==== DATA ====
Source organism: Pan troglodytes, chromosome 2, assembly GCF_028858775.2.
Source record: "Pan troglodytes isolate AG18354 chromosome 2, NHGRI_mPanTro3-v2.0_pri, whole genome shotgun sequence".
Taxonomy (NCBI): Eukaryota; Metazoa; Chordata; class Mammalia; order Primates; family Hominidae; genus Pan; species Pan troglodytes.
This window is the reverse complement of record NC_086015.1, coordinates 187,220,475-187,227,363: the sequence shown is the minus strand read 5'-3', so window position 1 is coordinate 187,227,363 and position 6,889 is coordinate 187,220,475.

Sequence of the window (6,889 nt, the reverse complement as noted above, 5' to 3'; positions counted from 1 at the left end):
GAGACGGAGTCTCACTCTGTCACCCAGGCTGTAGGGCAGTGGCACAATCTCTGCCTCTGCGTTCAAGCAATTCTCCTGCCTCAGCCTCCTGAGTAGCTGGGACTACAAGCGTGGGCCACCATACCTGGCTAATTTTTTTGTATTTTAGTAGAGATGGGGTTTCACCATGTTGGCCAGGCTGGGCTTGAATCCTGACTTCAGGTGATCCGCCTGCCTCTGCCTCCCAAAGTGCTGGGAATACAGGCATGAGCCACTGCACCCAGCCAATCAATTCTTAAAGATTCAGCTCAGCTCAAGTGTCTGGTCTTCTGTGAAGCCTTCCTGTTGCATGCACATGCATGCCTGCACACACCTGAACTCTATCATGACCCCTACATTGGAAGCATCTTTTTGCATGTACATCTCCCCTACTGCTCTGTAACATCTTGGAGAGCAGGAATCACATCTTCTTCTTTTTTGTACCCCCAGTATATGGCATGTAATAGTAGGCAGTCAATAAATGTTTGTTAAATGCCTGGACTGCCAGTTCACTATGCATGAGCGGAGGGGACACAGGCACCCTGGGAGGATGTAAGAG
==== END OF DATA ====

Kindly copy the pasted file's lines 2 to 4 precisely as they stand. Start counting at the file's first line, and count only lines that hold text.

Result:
Source record: "Pan troglodytes isolate AG18354 chromosome 2, NHGRI_mPanTro3-v2.0_pri, whole genome shotgun sequence".
Taxonomy (NCBI): Eukaryota; Metazoa; Chordata; class Mammalia; order Primates; family Hominidae; genus Pan; species Pan troglodytes.
This window is the reverse complement of record NC_086015.1, coordinates 187,220,475-187,227,363: the sequence shown is the minus strand read 5'-3', so window position 1 is coordinate 187,227,363 and position 6,889 is coordinate 187,220,475.